Margaret Connell, who served on Goleta’s first City Council, and Planning Commissioner Ed Easton raised their glasses high amid cheers from an enthusiastic crowd. Chili’s Grill & Bar, located in the Camino Real Marketplace was packed with supporters, many coming and going from Doreen Farr’s election party two doors down at the Hollister Brewing Company. Despite charges by some campaign ads that Connell and Easton’s campaigns were funded by developers, a regular who’s-who of Santa Barbara’s environmental community were at the party. “I think the community has expressed a very strong preference for City Council people who will take a very cautious approach to growth here,” said Planning Commissioner Julie Kessler Solomon.
Connell continued that she hopes to enter into productive discussions with all sides concerning issues like revenue neutrality. She also thanked outgoing Councilmember Jean Blois for her many years of service to the city.
Blois and businessman Don Gilman made a valiant run for the open council seats, but statistics received from early votes held true to the end, with Connell getting 27 percent, Easton 26 percent, Gilman 23 percent, and Blois 21 percent.
In other matters, Harry DeWitt’s 30-year history with the Goleta Water District ended when he lost his seat on its board of directors. New to the district’s board of directors are Lauren Hanson and Bill Rosen, who go 27 and 24 percent of the vote, respectively. DeWitt received 15 percent of the vote.
Democratic Assemblymember Pedro Nava retained his 35th District seat with 66.7 percent of the vote-double that of Greg Gandrud, a Republican. Gandrud attempted to stir up controversy by suggesting Nava was disregarding the district’s constituency by skipping out on public forums. He also jumped on the “change” bandwagon, saying California was broke and needed a switch. It apparently didn’t resonate with voters in the district, where Democrats outnumber Republicans 46 to 30 percent. Nava now enters his third and final term as an assemblymember.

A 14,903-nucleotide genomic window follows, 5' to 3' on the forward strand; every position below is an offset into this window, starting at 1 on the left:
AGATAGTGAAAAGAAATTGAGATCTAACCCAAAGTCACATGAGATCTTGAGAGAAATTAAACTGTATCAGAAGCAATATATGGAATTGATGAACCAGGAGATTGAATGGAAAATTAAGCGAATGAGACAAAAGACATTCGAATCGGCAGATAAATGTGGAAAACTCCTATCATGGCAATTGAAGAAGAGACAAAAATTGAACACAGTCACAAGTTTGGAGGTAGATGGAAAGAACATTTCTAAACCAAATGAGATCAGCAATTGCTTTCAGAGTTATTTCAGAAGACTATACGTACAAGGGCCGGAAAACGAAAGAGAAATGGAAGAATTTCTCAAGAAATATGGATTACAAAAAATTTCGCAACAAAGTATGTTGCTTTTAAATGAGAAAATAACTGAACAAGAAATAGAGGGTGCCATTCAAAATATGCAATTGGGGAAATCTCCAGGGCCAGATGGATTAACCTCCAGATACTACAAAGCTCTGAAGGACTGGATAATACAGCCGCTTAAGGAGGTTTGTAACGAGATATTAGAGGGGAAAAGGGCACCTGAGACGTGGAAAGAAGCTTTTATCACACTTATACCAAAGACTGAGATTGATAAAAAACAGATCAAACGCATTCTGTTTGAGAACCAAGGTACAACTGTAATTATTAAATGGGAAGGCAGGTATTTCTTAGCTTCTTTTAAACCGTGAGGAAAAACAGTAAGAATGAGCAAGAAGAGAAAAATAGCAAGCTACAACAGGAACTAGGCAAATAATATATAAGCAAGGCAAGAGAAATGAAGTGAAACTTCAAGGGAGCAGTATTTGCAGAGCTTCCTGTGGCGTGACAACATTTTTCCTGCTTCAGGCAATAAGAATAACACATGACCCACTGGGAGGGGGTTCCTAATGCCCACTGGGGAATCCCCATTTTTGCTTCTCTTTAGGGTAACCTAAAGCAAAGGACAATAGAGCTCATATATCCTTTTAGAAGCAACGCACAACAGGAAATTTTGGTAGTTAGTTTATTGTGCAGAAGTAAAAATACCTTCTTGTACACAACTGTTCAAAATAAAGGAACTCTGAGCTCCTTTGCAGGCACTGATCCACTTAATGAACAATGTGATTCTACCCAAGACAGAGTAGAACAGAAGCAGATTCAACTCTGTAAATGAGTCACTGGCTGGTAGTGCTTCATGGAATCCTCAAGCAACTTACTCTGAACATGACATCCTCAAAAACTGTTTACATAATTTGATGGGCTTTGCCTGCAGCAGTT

It seems the more than $7 million spent on the State Senate race between Democrat Hannah-Beth Jackson and Republican Tony Strickland-who are battling to win control of the 19th District, which spans from liberal Santa Barbara to conservative Simi Valley-has kept the two neck-and-neck. As of press time, Jackson was ahead of Strickland by a mere 108 votes-and that’s in a race with more than 300,000 people casting ballots. According to Jackson, who said she’s “cautiously optimistic,” there still are nearly 100,000 ballots to be counted in Ventura County and another 30,000 or so to be counted in Santa Barbara County. It could take as many as 10 more days to figure out the winner. But how did a Democrat do so well in a district that was gerrymandered to favor Republicans? “I think the demographics have shifted,” said Jackson. “I think there’s been a real rejection of the failed policies of the right wing and the Bush administration.”
Also known as Santa Barbara’s Telecommunication and Video Users’ Modernization and Tax Reduction Ordinance, this measure will update technical definitions in the city’s almost-40-year-old Utility Users Tax, thus preserving it from legal challenge. It also reduces the tax rate from 6 percent to 5.75 percent of monthly utility bills. (No, Internet use won’t be taxed.)
Isla Vista resident Bruce Murdock and two UCSB students, Liz Buda and Joshua Cataldo, ousted three sitting members of the I.V. Recreation and Parks District Board (IVRPD). Murdock took 20 percent of the vote, Buda took 19, and Cataldo 14. They’ll occupy the spots previously held by Marie Crusinberry, Kelly Ann Pritchard, and Arthur Kennedy. Meanwhile, Measure D-the land swap that would have traded IVRPD-owned land with plots owned by the I.V. Redevelopment Agency-failed, garnering support from only 27 percent of I.V. residents. It needed a two-thirds majority to pass. Ken Warfield, IVRPD chair, blamed the community’s reluctance toward change.